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In May 2014, the Organization for Economic Co-operation and Development reported that Mexico has the highest child obesity rates in the world.

According to a 2012 Mexican national nutrition survey, 35 per cent of the country’s adolescents (ages 11 to 19) are overweight or obese. These rates raised from 33.2 per cent in 2006 to 34.9 per cent in 2012. Like the U.S. and Canada, poor diet and nutrition education, large portion sizes, confusing product labeling and the low cost of processed foods are among the obesity risk factors.

Further, poor access to water and easy access to U.S.-imported soda (the average Mexican drinks 46 gallons per year, making Mexico the world’s number one per capita soda consumer), along with the heavy public security restrictions on outdoor activity for most Mexican children, contribute to rising obesity rates, reports Al Jazeera America.

According to Live Strong, over a span of 14 years, there has been a decrease of 30 per cent in fresh fruit and vegetable purchases and an increase of 40 per cent in sugary beverages purchased in Mexico. Also, Mexican children who live in economically developed areas are more likely to become obese versus children who live in less developed areas who tend to be malnourished.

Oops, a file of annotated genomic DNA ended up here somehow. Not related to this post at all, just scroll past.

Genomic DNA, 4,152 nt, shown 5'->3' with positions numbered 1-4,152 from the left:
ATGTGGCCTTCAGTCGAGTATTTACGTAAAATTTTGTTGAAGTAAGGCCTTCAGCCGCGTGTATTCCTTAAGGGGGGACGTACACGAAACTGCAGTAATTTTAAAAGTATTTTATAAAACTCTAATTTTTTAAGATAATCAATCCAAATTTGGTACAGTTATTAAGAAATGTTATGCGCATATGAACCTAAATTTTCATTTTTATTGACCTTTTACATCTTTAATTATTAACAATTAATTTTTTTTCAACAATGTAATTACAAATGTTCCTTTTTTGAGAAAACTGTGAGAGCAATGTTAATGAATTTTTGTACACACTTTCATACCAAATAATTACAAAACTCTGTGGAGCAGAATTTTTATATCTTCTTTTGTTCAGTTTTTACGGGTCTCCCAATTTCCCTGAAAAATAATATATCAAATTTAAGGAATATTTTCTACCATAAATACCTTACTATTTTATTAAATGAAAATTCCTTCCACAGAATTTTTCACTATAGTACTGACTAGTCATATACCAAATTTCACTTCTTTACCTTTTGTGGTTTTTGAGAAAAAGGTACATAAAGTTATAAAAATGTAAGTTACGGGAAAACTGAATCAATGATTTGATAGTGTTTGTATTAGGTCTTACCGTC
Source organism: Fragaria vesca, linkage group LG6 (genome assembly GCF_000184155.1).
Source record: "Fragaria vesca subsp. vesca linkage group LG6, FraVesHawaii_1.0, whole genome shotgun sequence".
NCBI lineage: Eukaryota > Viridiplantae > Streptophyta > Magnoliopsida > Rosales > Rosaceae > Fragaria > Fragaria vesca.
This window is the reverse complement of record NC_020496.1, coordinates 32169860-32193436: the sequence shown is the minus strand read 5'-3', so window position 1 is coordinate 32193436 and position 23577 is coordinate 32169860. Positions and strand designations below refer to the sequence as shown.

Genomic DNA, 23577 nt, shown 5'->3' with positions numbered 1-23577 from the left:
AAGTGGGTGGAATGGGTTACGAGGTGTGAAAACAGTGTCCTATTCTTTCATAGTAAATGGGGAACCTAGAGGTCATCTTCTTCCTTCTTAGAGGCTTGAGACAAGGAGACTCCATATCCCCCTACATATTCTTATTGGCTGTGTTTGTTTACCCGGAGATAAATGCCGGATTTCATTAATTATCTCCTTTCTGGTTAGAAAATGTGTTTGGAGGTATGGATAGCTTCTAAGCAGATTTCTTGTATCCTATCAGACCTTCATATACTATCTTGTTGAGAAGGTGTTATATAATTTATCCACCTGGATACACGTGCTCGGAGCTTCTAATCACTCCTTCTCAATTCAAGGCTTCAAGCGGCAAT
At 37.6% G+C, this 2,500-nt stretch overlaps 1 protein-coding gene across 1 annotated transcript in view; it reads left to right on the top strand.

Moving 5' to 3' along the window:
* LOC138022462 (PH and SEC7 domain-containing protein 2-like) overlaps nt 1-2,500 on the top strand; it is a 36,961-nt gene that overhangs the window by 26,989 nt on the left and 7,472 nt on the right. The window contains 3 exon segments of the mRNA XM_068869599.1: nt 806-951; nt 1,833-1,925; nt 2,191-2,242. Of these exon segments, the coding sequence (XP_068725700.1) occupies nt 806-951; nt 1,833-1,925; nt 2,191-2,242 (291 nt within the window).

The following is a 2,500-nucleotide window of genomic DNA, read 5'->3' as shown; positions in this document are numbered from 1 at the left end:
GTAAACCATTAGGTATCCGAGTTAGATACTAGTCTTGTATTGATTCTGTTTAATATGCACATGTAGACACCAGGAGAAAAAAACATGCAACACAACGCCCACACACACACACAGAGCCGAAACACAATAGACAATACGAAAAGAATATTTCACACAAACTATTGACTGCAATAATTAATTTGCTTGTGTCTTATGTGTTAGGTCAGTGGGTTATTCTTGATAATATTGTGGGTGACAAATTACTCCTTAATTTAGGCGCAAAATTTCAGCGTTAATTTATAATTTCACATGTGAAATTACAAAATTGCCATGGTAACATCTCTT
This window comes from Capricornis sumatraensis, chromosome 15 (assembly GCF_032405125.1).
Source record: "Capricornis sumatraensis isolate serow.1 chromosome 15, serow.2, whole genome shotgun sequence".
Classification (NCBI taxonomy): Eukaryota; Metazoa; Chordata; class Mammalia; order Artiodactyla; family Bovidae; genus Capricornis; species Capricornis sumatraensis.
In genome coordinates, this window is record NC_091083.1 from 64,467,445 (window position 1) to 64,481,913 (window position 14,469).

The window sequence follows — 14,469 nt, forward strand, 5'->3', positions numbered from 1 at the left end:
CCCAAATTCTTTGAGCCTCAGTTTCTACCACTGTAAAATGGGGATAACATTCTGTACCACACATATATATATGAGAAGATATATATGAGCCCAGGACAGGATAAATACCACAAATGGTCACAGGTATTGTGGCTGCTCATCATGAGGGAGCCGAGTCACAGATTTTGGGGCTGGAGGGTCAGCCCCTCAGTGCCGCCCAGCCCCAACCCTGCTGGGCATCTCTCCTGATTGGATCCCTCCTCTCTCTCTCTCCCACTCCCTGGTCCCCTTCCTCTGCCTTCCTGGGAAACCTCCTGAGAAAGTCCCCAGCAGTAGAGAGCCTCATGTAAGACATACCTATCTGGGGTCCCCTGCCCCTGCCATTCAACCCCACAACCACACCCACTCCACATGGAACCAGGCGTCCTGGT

Regardless of their socioeconomic status, most Mexican children are at risk of obesity, which calls for a national prevention strategy. So far, to help combat obesity, Mexico’s Congress passed legislation in 2010 that intended to decrease how much junk food was sold in Mexican schools and to give students the opportunity to get 30 minutes of physical activity every day. Although these efforts were put in place, the U.S. Embassy in Mexico claims the reforms are difficult to implement due to class schedules.

As of March 17, 2016, Al Jazeera America has been the only one to directly report on Mexico’s world-leading child obesity rates, while corporate media coverage remains unseen.

  

Sources:

Kate Kilpatrick, “Child obesity in Mexico,” Al Jazeera America, August 15, 2015,

http://projects.aljazeera.com/2015/08/mexico-obesity/

Organization for Economic Co-operation and Development, “Obesity and the Economics of Prevention: Fit Not Fat,” Organization for Economic Co-operation and Development, May 27, 2014,

http://www.oecd.org/mexico/Obesity-Update-2014-MEXICO_EN.pdf

Índice de masa corporal, “La obesidad en el menor de edad,” Índice de masa corporal, November 3, 2015,

http://www.imss.gob.mx/salud-en-linea/obesidad-menoredad

Christa Miller, “Obesity in Mexican Children,” Live Strong, July 9, 2015,

http://www.livestrong.com/article/323171-obesity-in-mexican-children/

 

Student Researcher: Jessie Anton (University of Regina)

Faculty Evaluator: Patricia W. Elliott (University of Regina)